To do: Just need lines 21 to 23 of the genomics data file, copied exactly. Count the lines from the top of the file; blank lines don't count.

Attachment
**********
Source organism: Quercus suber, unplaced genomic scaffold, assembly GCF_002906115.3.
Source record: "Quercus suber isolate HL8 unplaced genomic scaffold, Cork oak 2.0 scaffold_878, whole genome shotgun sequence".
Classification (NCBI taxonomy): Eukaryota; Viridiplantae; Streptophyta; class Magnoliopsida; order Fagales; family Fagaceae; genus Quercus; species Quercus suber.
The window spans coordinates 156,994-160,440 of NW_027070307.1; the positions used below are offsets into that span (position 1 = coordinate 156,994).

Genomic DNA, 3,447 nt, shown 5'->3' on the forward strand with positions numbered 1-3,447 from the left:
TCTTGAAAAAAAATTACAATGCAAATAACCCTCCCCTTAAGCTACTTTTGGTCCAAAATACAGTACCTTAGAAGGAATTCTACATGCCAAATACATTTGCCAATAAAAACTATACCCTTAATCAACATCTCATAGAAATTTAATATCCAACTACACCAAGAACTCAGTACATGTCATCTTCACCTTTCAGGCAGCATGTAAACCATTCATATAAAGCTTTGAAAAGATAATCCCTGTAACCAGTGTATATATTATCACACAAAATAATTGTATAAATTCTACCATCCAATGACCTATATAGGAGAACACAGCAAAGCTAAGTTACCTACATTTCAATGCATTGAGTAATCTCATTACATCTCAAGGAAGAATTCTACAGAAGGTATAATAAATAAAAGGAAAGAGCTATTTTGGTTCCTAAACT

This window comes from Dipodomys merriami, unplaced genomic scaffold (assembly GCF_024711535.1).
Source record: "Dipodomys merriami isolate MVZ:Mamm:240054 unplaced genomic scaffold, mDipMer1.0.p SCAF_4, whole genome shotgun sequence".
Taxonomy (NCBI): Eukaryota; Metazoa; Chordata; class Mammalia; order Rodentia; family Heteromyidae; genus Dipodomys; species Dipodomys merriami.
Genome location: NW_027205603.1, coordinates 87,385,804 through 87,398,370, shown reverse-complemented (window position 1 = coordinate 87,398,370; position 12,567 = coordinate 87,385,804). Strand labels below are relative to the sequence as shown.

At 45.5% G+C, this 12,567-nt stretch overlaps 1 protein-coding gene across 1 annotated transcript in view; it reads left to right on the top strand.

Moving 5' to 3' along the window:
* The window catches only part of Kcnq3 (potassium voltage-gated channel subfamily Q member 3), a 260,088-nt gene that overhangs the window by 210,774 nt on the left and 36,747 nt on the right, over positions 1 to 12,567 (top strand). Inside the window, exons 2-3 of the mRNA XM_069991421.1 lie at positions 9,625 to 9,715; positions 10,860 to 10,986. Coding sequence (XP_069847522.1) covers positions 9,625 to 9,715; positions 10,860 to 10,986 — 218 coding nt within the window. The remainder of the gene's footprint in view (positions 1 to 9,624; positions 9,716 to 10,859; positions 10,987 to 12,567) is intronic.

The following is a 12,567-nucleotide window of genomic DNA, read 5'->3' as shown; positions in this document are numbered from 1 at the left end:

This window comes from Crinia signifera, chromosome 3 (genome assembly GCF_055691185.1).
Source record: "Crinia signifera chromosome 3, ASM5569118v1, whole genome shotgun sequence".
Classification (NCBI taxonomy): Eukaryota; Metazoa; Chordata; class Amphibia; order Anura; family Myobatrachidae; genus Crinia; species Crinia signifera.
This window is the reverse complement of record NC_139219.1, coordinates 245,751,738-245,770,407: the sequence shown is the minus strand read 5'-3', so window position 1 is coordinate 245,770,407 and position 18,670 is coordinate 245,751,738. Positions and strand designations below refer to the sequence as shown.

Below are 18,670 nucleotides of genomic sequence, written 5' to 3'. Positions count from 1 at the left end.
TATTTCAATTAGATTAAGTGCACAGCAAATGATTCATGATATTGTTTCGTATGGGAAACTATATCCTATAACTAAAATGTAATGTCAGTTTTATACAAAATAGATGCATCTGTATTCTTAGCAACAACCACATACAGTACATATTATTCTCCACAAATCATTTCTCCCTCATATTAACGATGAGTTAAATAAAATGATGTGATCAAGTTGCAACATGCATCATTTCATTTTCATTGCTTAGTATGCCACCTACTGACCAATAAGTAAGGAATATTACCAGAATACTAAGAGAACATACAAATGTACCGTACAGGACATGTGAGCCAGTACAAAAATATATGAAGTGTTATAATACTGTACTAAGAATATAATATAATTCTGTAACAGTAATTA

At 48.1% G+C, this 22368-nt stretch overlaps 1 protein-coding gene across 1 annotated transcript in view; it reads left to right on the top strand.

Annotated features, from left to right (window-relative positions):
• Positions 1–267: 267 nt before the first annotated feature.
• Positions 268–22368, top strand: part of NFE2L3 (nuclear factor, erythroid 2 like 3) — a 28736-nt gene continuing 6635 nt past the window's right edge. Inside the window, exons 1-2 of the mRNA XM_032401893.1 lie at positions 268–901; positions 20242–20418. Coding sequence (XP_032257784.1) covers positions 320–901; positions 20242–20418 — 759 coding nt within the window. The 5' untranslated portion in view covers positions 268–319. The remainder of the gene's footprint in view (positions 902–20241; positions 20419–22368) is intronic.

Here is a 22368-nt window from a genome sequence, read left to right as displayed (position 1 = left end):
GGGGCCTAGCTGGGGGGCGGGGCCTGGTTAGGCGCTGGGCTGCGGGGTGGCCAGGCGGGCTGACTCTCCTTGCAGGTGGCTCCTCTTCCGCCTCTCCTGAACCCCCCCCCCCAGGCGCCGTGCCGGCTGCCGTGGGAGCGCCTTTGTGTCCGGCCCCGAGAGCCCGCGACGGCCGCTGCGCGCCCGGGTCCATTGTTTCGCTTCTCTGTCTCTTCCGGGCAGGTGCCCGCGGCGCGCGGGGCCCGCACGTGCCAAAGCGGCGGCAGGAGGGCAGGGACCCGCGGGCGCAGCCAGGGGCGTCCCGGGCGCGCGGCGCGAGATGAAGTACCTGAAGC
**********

At 48.1% G+C, this 22368-nt stretch overlaps 1 protein-coding gene across 1 annotated transcript in view; it reads left to right on the top strand.

Annotated features, from left to right (window-relative positions):
• Positions 1–267: 267 nt before the first annotated feature.